Hezbollah Chief Leads Huge Rally
New York Times | September 22, 2006
By MICHAEL SLACKMAN and JOHN O’NEIL
BEIRUT, Lebanon, Sept. 22 — Defying Israel and the United States, Hezbollah’s leader, Sheikh Hassan Nasrallah, appeared at a giant “victory’’ rally today and declared that the militant group had 20,000 rockets and would never disarm.
“No army in the world is strong enough to disarm us,’’ he told a cheering crowd that appeared to number in the hundreds of thousands.
Mr. Nasrallah’s very presence here today was meant to underscore the idea that Hezbollah had triumphed over Israel, which has vowed to kill him. It was the first time Mr. Nasrallah had been seen in public since July 12th, when he announced the capture of two Israeli soldiers in a cross-border raid, the event that precipitated the 34-day war.
His speech was both a fiery tirade addressed to Israel and the United States, and a giddy celebration of Hezbollah’s strengthened position within Lebanon in the wake of the war.
“During the war, I said we had 11,000 rockets, but it was really more,’’ he told the crowd.
“Is it 12,000?’’ some members of the audience called out.
“Keep counting!’’ he replied.
“Is it 13?’’
“Forget counting!’’ he said, to hearty laughter. “We haven’t even begun rearming, and we have more than 20,000!”
Israeli officials have estimated that Hezbollah has about 10,000 rockets now, mostly short-range Katyusha missiles that could not reach Israeli territory if the group is prevented from operating south of the Litani River, the area where a United Nations-backed international peacekeeping force is being deployed under the ceasefire agreement.
In one passage of Mr. Nasrallah’s speech that was part olive branch, part power-play, he called on the pro-Western ruling coalition in Lebanon to step down in favor of a new government of national unity — one in which Hezbollah would probably hold more than the two Cabinet seats it won in last spring’s elections.
He also warned the U.N. peacekeepers not to spy on “the resistance.’’
Mr. Nasrallah congratulated the crowd for what he called a “divine, historic and strategic victory’’ over the United States as well as Israel, and said the conflict was “an American war” because the United States provided the arms, planning and diplomatic support that made Israel’s attacks possible.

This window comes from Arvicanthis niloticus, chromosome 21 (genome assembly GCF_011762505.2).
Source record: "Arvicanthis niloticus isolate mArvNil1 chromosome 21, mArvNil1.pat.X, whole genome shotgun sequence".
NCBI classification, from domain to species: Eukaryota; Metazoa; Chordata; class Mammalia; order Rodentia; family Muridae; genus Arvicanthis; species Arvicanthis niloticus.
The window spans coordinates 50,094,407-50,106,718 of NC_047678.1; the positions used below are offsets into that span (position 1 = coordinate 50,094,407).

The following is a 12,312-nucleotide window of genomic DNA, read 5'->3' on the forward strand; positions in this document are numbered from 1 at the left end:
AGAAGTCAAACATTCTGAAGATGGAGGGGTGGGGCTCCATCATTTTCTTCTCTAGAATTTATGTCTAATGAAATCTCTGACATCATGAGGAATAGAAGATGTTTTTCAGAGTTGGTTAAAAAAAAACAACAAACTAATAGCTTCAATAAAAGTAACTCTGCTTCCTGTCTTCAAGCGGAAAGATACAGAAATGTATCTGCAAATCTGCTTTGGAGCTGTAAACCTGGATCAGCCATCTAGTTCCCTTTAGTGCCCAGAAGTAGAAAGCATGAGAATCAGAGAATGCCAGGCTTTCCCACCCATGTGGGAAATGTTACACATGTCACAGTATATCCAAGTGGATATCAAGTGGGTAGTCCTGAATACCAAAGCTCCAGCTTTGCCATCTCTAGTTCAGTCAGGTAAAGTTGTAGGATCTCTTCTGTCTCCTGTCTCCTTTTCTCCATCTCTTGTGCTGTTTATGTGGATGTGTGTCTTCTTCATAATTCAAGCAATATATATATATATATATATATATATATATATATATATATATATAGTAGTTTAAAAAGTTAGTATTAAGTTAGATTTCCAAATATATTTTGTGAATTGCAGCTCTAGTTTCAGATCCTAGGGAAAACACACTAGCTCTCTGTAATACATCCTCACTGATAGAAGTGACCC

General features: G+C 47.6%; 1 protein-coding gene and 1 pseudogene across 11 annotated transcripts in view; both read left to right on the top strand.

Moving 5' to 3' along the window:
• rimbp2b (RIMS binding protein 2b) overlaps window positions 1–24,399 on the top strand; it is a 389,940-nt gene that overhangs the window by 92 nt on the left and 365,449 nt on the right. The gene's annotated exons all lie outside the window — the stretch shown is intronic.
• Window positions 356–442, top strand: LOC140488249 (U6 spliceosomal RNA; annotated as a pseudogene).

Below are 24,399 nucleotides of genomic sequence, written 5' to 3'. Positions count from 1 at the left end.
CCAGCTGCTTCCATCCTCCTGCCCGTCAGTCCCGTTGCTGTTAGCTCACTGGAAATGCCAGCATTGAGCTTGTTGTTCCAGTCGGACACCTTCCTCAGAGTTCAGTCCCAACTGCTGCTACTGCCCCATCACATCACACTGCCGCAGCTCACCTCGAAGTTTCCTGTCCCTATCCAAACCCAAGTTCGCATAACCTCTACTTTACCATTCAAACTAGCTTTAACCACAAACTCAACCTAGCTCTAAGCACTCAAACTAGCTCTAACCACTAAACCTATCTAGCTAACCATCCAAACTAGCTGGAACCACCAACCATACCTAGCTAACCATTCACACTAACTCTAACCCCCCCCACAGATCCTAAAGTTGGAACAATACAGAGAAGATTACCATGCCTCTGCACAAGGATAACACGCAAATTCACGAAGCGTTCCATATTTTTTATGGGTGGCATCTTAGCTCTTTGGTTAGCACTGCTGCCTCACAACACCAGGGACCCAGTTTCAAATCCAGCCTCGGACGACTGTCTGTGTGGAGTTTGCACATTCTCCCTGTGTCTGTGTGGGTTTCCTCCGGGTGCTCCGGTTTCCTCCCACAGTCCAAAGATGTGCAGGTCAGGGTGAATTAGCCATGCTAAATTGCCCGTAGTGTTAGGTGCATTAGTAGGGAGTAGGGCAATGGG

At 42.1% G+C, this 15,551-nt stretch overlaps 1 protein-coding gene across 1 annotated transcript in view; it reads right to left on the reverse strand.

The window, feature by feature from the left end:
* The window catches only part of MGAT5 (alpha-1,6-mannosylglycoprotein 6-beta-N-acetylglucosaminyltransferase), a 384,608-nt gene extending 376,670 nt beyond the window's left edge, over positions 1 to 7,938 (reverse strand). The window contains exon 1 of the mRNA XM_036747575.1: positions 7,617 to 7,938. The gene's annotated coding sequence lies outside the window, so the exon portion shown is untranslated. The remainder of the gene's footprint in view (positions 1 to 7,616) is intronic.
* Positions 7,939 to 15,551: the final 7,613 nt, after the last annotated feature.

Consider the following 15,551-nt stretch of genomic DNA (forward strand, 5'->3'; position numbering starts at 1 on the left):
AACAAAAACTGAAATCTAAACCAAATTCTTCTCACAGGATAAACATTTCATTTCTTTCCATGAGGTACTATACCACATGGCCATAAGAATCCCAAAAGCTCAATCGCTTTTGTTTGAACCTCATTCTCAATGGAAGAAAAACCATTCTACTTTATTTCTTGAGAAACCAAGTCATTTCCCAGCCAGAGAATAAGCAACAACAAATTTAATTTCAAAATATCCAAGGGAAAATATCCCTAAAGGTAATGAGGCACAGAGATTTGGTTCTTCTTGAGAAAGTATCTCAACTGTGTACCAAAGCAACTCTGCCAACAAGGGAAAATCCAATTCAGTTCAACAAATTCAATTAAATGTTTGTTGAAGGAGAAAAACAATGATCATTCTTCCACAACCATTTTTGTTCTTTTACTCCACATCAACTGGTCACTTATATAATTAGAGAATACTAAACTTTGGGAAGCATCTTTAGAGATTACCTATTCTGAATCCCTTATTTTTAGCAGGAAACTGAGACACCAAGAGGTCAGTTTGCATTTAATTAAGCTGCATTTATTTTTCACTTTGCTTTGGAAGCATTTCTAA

When the fighting ended, he said, it was not because of the suffering of the Lebanese or any weakness on the part of Hezbollah, but because “the Zionists realized that if it continued, it would be a catastrophe.”
“The Americans agreed to stop the war, not for the women, not for the children of the Lebanese — they stopped the war for Israel,” he said.
He said the Bush administration had allowed the war to go forward as part of the plan to create “a new Middle East.”
“This Middle East was illegitimate,” he said, and its defeat has become an inspiration “for people who fight for their freedom and dignity” around the world.
The rally today demonstrated Hezbollah’s organizational abilities, which have allowed it to take the lead in the reconstruction of southern Lebanon, reinforcing the sense there that it, rather than the central government, is the dominant force in the country.
Many people at the rally said they walked to Beirut from southern Lebanon, setting out earlier in the week.
The vast area in the Beirut suburbs where the event was held was filled with one-piece white plastic chairs that had been set up the day before, with a hat of red, green or white — Lebanon’s national colors — on each chair. Thousands of yellow Hamas flags were waved steadily during the speeches and the martial choral music that preceded Mr. Nasrallah’s surprise appearance.
Some Lebanese have criticized Hezbollah for its role in the start of the war. Shortly after the ceasefire, Mr. Nasrallah said in a televised address that the cross-border raid and capture of the two Israeli soldiers was a miscalculation, and that he would not have ordered the raid if he had known how fierce the response from Israel would be.
But today he said that part of the Israeli and American plan had been to set the rest of Lebanon against Hezbollah by inflicting widespread punishment.
“They thought that we would be divided,” he said.
Mr. Nasrallah painted the formation of a unity government as a step toward building a “greater Lebanon.’’ But he also was critical of the ruling March 14th coalition — itself named after the date of a giant rally mourning the assassination of Prime Minister Rafik Harriri in 2005. And without naming him, Mr. Nasrallah appeared to belittle Walid Jumblatt, the leader of a Druze faction that has been bitterly opposed to Syrian influence in Lebanon.
“It’s not about parties,’’ he said to the crowd. “It’s not a victory for a party or a group, it’s a victory for the people of Lebanon.”
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